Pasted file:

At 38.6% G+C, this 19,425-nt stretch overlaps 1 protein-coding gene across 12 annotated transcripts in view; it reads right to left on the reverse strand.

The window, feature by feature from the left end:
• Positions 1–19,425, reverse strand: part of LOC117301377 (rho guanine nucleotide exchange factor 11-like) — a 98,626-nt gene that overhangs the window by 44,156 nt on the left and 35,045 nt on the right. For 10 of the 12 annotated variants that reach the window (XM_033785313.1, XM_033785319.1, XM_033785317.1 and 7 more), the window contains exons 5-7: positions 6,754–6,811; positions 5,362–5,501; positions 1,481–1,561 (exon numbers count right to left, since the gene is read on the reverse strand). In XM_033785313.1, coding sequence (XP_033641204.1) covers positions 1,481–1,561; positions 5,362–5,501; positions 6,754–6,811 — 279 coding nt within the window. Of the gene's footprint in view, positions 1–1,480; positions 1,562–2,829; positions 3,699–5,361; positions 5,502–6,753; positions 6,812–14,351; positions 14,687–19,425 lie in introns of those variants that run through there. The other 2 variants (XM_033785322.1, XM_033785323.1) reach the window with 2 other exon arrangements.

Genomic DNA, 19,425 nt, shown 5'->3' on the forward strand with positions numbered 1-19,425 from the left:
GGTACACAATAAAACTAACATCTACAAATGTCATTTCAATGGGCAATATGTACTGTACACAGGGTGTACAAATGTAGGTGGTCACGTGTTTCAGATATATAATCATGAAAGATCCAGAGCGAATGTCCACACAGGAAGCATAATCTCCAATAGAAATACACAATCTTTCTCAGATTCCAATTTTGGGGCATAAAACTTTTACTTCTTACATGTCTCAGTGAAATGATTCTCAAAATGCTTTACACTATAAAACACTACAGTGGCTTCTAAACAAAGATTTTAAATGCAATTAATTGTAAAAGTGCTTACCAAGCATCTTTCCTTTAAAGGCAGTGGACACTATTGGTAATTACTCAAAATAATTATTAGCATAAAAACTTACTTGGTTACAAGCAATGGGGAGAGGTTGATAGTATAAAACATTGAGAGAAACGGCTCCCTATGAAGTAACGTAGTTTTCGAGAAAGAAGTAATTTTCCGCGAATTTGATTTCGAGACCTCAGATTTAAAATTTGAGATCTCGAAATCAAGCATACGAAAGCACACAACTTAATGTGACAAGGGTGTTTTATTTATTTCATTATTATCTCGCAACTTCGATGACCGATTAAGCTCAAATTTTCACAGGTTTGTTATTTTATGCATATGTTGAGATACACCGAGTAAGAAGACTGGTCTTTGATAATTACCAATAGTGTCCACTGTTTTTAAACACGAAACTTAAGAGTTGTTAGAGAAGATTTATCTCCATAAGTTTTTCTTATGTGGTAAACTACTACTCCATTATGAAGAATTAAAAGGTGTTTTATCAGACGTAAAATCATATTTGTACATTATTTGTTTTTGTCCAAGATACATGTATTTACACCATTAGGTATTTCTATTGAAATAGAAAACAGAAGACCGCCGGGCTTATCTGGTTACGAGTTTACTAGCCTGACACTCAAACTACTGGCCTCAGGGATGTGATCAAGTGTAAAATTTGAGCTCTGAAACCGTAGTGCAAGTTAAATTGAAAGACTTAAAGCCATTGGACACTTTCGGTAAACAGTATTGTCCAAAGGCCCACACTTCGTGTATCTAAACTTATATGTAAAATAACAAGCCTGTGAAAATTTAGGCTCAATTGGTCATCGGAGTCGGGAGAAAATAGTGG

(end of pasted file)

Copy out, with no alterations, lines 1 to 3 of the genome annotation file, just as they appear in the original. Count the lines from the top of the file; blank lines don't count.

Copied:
At 38.6% G+C, this 19,425-nt stretch overlaps 1 protein-coding gene across 12 annotated transcripts in view; it reads right to left on the reverse strand.

The window, feature by feature from the left end:
• Positions 1–19,425, reverse strand: part of LOC117301377 (rho guanine nucleotide exchange factor 11-like) — a 98,626-nt gene that overhangs the window by 44,156 nt on the left and 35,045 nt on the right. For 10 of the 12 annotated variants that reach the window (XM_033785313.1, XM_033785319.1, XM_033785317.1 and 7 more), the window contains exons 5-7: positions 6,754–6,811; positions 5,362–5,501; positions 1,481–1,561 (exon numbers count right to left, since the gene is read on the reverse strand). In XM_033785313.1, coding sequence (XP_033641204.1) covers positions 1,481–1,561; positions 5,362–5,501; positions 6,754–6,811 — 279 coding nt within the window. Of the gene's footprint in view, positions 1–1,480; positions 1,562–2,829; positions 3,699–5,361; positions 5,502–6,753; positions 6,812–14,351; positions 14,687–19,425 lie in introns of those variants that run through there. The other 2 variants (XM_033785322.1, XM_033785323.1) reach the window with 2 other exon arrangements.